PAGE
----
Until last summer, my company had a fairly strict dress code in place. Men had to wear collared shirts at all times, and us ladies had to keep our shoulders covered, even on the hottest summer days. Thankfully, the higher-ups decided to steer the code into a more relaxed direction, and I can now go to work in a tank top and jeans. I feel comfortable when I step into the office, and it’s nice to know I won’t be judged for what I wear anymore. I remember plenty of times when I’d take off a cardigan to reveal bare shoulders during an al fresco lunch and worry that a boss might see me like that, but that’s never on my mind anymore.
I understand why dress codes exist, and I don’t think they’re inherently bad. They set up (usually) reasonable standards for professionalism, and I’ve never really had much of a problem with them.
Unfortunately, that’s not always the case. Nicola Thorp went to her first day of work as a temp receptionist wearing a nice pair of black flats–the ones you see up at the top–and was fired for wearing them. Her agency’s dress code required women to wear 2-4″ heels, but Nicola wasn’t having any of that. After refusing to swap out her flats for a different pair of shoes, she was informed that she was dismissed from her new job.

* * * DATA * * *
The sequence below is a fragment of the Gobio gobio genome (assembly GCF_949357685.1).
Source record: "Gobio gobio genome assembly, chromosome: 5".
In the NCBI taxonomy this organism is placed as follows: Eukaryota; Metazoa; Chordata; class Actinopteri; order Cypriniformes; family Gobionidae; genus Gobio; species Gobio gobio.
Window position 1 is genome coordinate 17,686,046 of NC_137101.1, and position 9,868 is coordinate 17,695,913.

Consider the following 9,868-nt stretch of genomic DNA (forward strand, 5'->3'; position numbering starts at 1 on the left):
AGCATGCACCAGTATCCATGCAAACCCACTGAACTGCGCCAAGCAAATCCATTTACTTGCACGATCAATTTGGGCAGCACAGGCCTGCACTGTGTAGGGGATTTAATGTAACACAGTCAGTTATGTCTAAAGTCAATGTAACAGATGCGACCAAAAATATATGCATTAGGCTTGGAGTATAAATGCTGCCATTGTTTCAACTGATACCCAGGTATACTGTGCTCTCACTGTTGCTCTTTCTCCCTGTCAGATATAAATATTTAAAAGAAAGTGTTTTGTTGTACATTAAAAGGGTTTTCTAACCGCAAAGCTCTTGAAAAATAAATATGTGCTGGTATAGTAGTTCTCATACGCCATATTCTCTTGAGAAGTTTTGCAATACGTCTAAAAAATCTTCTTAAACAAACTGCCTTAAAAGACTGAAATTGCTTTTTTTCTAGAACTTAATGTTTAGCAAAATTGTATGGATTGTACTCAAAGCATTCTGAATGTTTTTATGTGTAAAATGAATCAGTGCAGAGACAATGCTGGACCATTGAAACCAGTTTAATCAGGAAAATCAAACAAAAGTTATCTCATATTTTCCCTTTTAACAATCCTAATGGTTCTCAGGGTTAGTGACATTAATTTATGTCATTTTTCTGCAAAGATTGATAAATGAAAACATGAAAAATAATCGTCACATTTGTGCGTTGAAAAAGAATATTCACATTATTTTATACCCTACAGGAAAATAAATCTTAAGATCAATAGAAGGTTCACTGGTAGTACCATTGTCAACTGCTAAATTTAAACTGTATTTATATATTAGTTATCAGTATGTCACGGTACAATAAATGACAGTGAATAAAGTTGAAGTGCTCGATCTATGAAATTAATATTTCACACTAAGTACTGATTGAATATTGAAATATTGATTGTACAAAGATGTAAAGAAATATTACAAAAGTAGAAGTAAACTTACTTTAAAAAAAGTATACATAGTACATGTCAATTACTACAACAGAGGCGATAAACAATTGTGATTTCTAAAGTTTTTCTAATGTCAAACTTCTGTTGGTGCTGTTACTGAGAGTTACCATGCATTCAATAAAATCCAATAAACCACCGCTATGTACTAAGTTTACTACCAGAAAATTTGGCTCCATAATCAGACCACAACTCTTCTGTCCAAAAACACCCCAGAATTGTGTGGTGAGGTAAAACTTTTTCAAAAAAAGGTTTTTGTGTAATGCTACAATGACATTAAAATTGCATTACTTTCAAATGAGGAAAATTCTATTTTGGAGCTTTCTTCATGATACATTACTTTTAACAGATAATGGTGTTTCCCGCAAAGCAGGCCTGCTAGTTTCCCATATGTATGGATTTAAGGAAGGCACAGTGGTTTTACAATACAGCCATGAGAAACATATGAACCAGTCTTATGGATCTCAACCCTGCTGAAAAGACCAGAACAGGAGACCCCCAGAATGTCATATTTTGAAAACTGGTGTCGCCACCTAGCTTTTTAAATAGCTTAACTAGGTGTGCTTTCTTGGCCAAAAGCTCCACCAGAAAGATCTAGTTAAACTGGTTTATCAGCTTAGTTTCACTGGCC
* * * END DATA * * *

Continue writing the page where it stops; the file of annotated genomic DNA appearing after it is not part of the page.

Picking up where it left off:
Nicola didn’t let this go quietly. Last week, she filed a petition to make it illegal for companies to require women to wear high heels–and she got the 100,000+ signatures needed to take this issue to Parliament. She hopes bring attention to unequal standards for women in the workplace, and I sincerely hope that this issue effects changes in attitudes toward gender equality and feminism not only in England, but around the world as well.
Like I mentioned above, I’ve never had a dress code this strict, but I can imagine that so many other women have to contend with sexist clothing rules like the one Nicola fought against. And I’m not just talking about codes in office settings–there is a plethora of restrictions on what women can and cannot wear at school, as waitresses, as cheerleaders, etc. God forbid you reveal your shoulder or a little cleavage.
I get that at some point, we do need to have guidelines for dress in certain settings, but why does women’s clothing have to be so micromanaged? I mean, really. Shoes? Give me a break. Can’t we all please judge women on their merit and not how nice their legs look in a pair of heels?